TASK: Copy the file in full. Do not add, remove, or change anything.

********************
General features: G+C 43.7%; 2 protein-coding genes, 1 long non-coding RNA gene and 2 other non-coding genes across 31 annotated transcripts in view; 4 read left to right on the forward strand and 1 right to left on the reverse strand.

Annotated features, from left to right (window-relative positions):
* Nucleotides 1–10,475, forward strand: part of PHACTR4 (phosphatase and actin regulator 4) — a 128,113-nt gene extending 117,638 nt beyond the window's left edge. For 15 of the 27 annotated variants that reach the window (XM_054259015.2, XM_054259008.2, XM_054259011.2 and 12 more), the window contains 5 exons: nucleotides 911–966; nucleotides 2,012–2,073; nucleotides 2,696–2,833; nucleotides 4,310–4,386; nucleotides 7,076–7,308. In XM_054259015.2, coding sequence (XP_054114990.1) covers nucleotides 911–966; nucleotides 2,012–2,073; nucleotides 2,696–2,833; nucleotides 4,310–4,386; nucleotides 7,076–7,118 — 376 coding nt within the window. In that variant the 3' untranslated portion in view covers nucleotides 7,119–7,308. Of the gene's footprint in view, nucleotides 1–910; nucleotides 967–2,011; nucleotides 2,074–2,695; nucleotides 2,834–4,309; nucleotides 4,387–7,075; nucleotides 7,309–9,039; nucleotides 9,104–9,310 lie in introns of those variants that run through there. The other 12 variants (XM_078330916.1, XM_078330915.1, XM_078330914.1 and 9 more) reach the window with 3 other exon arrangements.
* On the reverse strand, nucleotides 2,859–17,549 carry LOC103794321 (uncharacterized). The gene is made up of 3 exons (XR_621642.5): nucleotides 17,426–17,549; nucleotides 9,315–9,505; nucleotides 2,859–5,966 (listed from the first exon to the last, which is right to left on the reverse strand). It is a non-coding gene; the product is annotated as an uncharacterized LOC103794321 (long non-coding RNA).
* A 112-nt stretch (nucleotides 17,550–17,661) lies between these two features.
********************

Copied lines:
General features: G+C 43.7%; 2 protein-coding genes, 1 long non-coding RNA gene and 2 other non-coding genes across 31 annotated transcripts in view; 4 read left to right on the forward strand and 1 right to left on the reverse strand.

Annotated features, from left to right (window-relative positions):
* Nucleotides 1–10,475, forward strand: part of PHACTR4 (phosphatase and actin regulator 4) — a 128,113-nt gene extending 117,638 nt beyond the window's left edge. For 15 of the 27 annotated variants that reach the window (XM_054259015.2, XM_054259008.2, XM_054259011.2 and 12 more), the window contains 5 exons: nucleotides 911–966; nucleotides 2,012–2,073; nucleotides 2,696–2,833; nucleotides 4,310–4,386; nucleotides 7,076–7,308. In XM_054259015.2, coding sequence (XP_054114990.1) covers nucleotides 911–966; nucleotides 2,012–2,073; nucleotides 2,696–2,833; nucleotides 4,310–4,386; nucleotides 7,076–7,118 — 376 coding nt within the window. In that variant the 3' untranslated portion in view covers nucleotides 7,119–7,308. Of the gene's footprint in view, nucleotides 1–910; nucleotides 967–2,011; nucleotides 2,074–2,695; nucleotides 2,834–4,309; nucleotides 4,387–7,075; nucleotides 7,309–9,039; nucleotides 9,104–9,310 lie in introns of those variants that run through there. The other 12 variants (XM_078330916.1, XM_078330915.1, XM_078330914.1 and 9 more) reach the window with 3 other exon arrangements.
* On the reverse strand, nucleotides 2,859–17,549 carry LOC103794321 (uncharacterized). The gene is made up of 3 exons (XR_621642.5): nucleotides 17,426–17,549; nucleotides 9,315–9,505; nucleotides 2,859–5,966 (listed from the first exon to the last, which is right to left on the reverse strand). It is a non-coding gene; the product is annotated as an uncharacterized LOC103794321 (long non-coding RNA).
* A 112-nt stretch (nucleotides 17,550–17,661) lies between these two features.